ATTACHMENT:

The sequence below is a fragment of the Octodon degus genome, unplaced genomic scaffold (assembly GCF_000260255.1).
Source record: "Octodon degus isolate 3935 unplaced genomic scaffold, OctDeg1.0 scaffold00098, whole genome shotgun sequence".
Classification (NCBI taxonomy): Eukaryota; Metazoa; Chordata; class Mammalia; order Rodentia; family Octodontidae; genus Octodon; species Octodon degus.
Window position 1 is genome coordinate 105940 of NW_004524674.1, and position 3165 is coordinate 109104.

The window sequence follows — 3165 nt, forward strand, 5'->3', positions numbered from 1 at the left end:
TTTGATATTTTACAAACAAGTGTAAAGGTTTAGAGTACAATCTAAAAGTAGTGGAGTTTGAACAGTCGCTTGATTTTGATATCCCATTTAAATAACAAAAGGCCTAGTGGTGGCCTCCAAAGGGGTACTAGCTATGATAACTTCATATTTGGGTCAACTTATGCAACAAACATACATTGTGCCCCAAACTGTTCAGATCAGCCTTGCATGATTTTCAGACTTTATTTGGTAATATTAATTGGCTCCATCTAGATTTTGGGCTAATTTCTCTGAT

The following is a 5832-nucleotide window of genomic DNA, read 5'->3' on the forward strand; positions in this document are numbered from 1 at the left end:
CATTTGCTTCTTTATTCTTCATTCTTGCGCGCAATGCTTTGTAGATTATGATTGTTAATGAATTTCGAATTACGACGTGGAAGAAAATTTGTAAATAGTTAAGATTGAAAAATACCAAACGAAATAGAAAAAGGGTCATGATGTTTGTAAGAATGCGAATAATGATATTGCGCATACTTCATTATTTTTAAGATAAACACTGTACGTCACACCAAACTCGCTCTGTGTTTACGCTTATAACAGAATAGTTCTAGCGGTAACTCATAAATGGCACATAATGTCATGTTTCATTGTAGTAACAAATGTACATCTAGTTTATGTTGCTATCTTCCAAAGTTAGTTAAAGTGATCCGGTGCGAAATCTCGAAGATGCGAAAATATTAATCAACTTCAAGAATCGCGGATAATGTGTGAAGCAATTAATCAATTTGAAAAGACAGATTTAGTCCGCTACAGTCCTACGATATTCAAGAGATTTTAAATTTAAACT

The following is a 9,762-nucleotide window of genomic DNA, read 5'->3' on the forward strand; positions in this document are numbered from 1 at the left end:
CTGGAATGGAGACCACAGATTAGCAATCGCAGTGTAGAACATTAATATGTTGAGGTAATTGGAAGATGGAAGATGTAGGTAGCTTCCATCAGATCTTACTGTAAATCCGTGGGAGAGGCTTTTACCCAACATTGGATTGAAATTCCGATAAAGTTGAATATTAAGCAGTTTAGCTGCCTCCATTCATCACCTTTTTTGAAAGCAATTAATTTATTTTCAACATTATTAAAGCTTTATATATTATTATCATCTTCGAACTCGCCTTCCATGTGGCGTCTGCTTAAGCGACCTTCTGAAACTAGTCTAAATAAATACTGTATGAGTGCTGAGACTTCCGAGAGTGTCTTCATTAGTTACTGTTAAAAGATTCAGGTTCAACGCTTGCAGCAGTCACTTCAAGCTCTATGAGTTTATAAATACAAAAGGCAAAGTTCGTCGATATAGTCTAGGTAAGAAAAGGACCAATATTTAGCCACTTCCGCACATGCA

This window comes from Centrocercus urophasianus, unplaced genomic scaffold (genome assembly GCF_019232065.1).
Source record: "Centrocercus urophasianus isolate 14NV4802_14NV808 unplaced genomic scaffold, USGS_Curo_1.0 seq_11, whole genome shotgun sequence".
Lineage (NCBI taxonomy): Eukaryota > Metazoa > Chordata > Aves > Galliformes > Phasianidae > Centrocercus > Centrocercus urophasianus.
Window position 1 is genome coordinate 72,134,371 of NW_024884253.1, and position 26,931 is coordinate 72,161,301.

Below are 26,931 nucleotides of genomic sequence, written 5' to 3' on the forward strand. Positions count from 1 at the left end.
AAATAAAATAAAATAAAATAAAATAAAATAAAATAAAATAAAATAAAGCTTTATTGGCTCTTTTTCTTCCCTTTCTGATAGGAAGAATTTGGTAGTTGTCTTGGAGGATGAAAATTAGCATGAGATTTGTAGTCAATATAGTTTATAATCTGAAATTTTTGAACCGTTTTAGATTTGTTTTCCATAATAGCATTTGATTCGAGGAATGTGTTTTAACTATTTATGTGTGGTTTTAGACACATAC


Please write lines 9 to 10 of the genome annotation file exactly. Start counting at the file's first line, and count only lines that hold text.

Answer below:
The following is a 9,762-nucleotide window of genomic DNA, read 5'->3' on the forward strand; positions in this document are numbered from 1 at the left end:
CTGGAATGGAGACCACAGATTAGCAATCGCAGTGTAGAACATTAATATGTTGAGGTAATTGGAAGATGGAAGATGTAGGTAGCTTCCATCAGATCTTACTGTAAATCCGTGGGAGAGGCTTTTACCCAACATTGGATTGAAATTCCGATAAAGTTGAATATTAAGCAGTTTAGCTGCCTCCATTCATCACCTTTTTTGAAAGCAATTAATTTATTTTCAACATTATTAAAGCTTTATATATTATTATCATCTTCGAACTCGCCTTCCATGTGGCGTCTGCTTAAGCGACCTTCTGAAACTAGTCTAAATAAATACTGTATGAGTGCTGAGACTTCCGAGAGTGTCTTCATTAGTTACTGTTAAAAGATTCAGGTTCAACGCTTGCAGCAGTCACTTCAAGCTCTATGAGTTTATAAATACAAAAGGCAAAGTTCGTCGATATAGTCTAGGTAAGAAAAGGACCAATATTTAGCCACTTCCGCACATGCA